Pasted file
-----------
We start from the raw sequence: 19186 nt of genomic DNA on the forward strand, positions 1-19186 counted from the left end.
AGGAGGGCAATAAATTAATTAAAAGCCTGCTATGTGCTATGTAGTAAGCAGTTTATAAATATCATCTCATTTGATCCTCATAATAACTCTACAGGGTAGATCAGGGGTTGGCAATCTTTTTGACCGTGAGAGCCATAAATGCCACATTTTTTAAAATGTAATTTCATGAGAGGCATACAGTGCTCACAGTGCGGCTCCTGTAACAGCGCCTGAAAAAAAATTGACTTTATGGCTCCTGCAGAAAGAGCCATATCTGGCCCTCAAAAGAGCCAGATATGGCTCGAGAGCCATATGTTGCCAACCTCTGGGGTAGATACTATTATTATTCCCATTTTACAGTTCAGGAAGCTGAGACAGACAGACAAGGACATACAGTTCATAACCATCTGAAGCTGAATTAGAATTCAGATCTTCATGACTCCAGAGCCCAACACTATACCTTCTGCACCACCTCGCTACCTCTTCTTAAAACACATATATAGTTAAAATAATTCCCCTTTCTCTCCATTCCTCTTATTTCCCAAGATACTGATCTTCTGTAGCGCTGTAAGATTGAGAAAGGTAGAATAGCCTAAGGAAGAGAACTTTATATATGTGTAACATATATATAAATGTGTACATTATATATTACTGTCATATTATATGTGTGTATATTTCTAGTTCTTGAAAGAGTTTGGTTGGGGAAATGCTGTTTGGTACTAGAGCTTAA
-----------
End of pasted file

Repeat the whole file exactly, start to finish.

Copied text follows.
We start from the raw sequence: 19186 nt of genomic DNA on the forward strand, positions 1-19186 counted from the left end.
AGGAGGGCAATAAATTAATTAAAAGCCTGCTATGTGCTATGTAGTAAGCAGTTTATAAATATCATCTCATTTGATCCTCATAATAACTCTACAGGGTAGATCAGGGGTTGGCAATCTTTTTGACCGTGAGAGCCATAAATGCCACATTTTTTAAAATGTAATTTCATGAGAGGCATACAGTGCTCACAGTGCGGCTCCTGTAACAGCGCCTGAAAAAAAATTGACTTTATGGCTCCTGCAGAAAGAGCCATATCTGGCCCTCAAAAGAGCCAGATATGGCTCGAGAGCCATATGTTGCCAACCTCTGGGGTAGATACTATTATTATTCCCATTTTACAGTTCAGGAAGCTGAGACAGACAGACAAGGACATACAGTTCATAACCATCTGAAGCTGAATTAGAATTCAGATCTTCATGACTCCAGAGCCCAACACTATACCTTCTGCACCACCTCGCTACCTCTTCTTAAAACACATATATAGTTAAAATAATTCCCCTTTCTCTCCATTCCTCTTATTTCCCAAGATACTGATCTTCTGTAGCGCTGTAAGATTGAGAAAGGTAGAATAGCCTAAGGAAGAGAACTTTATATATGTGTAACATATATATAAATGTGTACATTATATATTACTGTCATATTATATGTGTGTATATTTCTAGTTCTTGAAAGAGTTTGGTTGGGGAAATGCTGTTTGGTACTAGAGCTTAA